Tipping the balance of the immune system toward the destruction of tumors
Cancer is immunogenic, that is, it is able to induce an immune response, like microbes or vaccines. Indeed, in patients with cancer, immune cells may be found that are directed against specific molecules - named tumor antigens - made by cancer cells. It has also been shown that the tumors are naturally infiltrated by a variety of immune cells.
These observations have stimuated the development of anti-cancer immunotherapy for the last 20 years: an approach that seeks to reinforce the activation of the immune system against the tumor.
The attitude of immune cells against a tumor is nevertheless often contradictory. Some of these cells attack the tumor while others spare it and even encourage its growth. The team of Anne Marie Schmitt-Verhulst is trying to better understand these phenomena in the hope of improving existing immunotherapies.
The role of the immune system in controlling tumor growth is in fact highly ambiguous. Certainly, for example, the precise location of some lymphocytes in colorectal tumors is a powerful predictor of patient survival, but the presence of other immune cells in other parts of the tumor is rather associated with a poor prognosis.
The tumor uses cells in its environment, including cells of the immune system, for its own benefit, either in direct support of its growth, or by inducing cells called "suppressor cells" capable of counteracting the effect of immune cells. Moreover, among the immune cells involved in the battle against the tumor, some retain their ability for long periods while others "falter" quickly after the first attack.
Dissect cancer-immune interactions...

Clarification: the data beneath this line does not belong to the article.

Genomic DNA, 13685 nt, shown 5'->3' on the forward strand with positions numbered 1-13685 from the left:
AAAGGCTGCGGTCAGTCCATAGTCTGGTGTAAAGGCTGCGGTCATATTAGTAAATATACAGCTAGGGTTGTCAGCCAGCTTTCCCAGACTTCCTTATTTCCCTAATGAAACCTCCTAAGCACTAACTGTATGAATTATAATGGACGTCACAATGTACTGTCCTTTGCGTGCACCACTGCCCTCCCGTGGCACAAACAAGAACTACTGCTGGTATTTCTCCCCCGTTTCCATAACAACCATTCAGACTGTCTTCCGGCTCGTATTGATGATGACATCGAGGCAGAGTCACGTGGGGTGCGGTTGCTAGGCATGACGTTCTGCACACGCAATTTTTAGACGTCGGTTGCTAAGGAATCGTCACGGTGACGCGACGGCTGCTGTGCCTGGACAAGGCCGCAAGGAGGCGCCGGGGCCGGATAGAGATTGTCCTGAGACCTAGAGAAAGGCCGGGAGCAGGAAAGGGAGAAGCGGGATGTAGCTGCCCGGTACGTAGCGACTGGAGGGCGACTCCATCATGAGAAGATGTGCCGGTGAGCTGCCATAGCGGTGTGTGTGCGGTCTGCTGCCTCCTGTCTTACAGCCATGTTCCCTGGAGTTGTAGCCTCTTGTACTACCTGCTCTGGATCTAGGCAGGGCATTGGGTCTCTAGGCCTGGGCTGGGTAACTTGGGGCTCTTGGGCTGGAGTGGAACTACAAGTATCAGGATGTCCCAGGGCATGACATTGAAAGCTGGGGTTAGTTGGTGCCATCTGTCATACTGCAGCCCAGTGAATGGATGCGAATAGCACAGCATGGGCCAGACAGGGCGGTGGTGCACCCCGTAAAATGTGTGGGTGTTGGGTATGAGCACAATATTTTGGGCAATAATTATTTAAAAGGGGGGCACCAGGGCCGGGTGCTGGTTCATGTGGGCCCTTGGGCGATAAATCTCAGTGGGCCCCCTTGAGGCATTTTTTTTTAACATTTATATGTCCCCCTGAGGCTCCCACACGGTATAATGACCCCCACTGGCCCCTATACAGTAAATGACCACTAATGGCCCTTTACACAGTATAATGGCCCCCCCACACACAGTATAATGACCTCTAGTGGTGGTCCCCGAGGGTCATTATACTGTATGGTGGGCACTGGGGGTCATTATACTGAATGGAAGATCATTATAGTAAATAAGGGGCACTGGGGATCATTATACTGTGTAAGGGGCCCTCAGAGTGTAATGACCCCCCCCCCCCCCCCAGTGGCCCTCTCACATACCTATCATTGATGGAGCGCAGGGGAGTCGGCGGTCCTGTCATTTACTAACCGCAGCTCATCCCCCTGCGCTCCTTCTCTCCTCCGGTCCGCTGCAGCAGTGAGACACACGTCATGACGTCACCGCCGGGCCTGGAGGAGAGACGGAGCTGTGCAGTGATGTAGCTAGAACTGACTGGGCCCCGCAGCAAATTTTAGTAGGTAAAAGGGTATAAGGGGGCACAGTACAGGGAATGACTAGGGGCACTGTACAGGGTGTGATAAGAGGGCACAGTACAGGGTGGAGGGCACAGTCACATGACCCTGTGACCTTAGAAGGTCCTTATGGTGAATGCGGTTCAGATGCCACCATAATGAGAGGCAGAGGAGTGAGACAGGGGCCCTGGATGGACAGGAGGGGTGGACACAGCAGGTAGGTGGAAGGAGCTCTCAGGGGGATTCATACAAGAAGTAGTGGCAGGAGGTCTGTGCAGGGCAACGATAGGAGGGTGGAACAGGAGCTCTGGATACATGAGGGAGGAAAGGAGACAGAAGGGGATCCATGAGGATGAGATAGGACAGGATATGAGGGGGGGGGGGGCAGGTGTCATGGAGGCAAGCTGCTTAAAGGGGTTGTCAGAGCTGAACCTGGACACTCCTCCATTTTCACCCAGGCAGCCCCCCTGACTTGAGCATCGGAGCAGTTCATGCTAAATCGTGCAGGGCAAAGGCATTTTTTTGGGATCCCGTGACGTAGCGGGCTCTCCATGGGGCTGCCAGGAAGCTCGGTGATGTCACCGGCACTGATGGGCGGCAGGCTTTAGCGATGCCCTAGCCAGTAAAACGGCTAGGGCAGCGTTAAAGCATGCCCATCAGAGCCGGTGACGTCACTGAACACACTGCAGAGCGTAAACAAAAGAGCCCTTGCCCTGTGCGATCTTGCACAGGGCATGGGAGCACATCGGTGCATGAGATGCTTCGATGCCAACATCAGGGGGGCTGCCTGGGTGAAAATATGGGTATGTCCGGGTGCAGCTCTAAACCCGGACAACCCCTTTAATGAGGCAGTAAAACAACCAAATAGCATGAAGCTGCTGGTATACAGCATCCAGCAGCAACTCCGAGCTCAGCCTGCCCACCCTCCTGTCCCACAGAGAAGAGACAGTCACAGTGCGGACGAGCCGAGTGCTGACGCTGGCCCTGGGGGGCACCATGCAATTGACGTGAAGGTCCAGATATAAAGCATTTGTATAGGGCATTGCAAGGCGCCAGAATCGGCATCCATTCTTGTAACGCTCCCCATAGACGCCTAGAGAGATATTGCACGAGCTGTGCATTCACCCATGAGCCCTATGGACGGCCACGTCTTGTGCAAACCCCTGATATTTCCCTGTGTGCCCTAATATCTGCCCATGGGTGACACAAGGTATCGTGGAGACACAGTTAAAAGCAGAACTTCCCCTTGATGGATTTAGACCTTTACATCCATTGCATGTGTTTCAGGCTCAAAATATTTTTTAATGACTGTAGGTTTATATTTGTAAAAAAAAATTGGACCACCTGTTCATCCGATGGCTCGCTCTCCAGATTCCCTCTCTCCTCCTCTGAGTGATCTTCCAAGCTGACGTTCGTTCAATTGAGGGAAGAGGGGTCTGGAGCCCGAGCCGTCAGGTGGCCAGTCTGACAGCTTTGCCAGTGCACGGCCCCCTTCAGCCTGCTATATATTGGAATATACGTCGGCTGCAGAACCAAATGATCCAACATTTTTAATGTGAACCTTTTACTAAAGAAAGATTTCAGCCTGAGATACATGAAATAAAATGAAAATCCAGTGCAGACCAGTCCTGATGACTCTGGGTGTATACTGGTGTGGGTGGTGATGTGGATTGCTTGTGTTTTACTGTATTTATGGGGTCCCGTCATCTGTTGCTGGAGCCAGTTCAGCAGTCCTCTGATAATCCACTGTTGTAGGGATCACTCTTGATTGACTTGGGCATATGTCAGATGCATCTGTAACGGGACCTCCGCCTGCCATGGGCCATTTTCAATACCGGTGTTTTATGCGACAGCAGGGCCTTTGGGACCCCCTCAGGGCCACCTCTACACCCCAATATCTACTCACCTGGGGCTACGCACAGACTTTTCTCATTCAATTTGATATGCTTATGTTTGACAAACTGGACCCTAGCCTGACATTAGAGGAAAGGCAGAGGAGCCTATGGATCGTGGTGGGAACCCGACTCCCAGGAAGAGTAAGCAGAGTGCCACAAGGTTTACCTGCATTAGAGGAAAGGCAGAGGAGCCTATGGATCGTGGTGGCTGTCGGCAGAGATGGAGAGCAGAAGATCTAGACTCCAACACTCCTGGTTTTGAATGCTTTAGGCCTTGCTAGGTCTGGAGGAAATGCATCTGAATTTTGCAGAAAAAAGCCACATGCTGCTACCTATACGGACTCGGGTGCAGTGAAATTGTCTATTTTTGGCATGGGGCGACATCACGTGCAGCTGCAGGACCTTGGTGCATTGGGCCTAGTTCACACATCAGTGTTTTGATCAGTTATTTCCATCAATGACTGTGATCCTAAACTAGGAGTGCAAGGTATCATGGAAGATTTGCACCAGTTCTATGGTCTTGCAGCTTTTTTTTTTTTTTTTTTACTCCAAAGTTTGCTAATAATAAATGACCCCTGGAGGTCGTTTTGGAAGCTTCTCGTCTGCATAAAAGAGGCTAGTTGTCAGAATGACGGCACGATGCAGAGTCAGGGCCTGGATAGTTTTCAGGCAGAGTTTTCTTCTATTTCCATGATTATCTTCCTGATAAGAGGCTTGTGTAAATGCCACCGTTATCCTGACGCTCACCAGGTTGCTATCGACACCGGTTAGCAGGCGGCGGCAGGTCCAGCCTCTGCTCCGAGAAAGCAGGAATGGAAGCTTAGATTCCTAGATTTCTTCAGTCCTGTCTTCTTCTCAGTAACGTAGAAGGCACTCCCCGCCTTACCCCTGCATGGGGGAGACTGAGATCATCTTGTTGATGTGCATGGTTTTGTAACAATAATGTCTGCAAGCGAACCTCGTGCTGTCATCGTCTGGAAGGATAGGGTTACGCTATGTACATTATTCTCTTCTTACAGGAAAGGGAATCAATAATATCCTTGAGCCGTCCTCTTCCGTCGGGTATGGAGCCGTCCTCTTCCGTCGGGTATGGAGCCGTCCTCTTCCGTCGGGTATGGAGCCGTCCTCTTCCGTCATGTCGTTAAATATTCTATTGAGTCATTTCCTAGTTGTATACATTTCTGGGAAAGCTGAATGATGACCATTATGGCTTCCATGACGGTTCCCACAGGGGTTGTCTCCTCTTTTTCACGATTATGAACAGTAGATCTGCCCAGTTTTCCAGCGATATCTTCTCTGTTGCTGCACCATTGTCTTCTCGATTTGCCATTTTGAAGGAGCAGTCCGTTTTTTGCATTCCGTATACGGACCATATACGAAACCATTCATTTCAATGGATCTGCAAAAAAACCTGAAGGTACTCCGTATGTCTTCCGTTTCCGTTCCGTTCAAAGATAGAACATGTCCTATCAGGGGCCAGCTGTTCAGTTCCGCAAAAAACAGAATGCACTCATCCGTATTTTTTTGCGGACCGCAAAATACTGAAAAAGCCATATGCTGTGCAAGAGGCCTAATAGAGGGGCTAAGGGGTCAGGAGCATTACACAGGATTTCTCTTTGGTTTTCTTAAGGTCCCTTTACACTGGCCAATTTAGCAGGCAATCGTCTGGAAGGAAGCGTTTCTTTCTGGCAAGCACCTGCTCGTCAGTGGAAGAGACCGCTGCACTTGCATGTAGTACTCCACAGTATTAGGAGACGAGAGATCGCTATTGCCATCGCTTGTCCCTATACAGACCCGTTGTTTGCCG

from the mouse to the patient
"Animal models using transplanted tumors poorly duplicate the complexity of phenomena that are brought into play when the tumor begins to develop and grow, including the cellular interactions that are involved in this process" says Anne-Marie Schmitt-Verhulst. "Tumors are organized clusters of cancer cells installed in a stroma. This complex structure, irrigated by blood vessels induced by the tumor itself, is invaded by many types of immune cells: some react against the tumor, while others promote its proliferation, others have become indifferent toward the tumor. How do these interactions take place? The answer to this question determines our ability to tip the balance of the system towards the elimination of the tumor."
To decipher these phenomena, the team of Anne-Marie Schmitt-Verhulst has developed a unique model of melanoma in mice.
Melanoma is a skin cancer that has a poor prognosis because it is often diagnosed late and therefore has already metastasized. This cancer is well known for its immunogenicity. Historically, it is in the treatment of melanoma that most immunotherapy approaches were and still are being attempted, with varying success: molecules stimulating all lymphocytes, cell therapy based on injection of activated immune cells, factors blocking suppressor cells and even anti-tumor vaccines.
"With our inducible melanoma model in mice we were able to develop a tumor whose architecture resembles some "real" human tumors," says Anne-Marie Schmitt Verhulst. Because it contains all the types of cells that are actually involved, this tumor model allows:
- To study how the immune system perceives the growth of the tumor in situ;
- To better understand how signals sent by the tumor influence the development of immune cells;
- To analyze the effects of "super" lymphocytes, whose signaling pathways have been manipulated, giving them increased power to eliminate tumor cells;
- To interpret the biological effects induced by immunotherapy on cancer cells.
"Ultimately, comparing the profiles of immune cells in our model with those from biopsies of patients, we hope to contribute to the development of new immunotherapies against melanoma. These treatments may be capable of mobilizing more efficient immune cells and overcome the constraints induced by the tumors," concludes Anne-Marie Schmitt-Verhulst.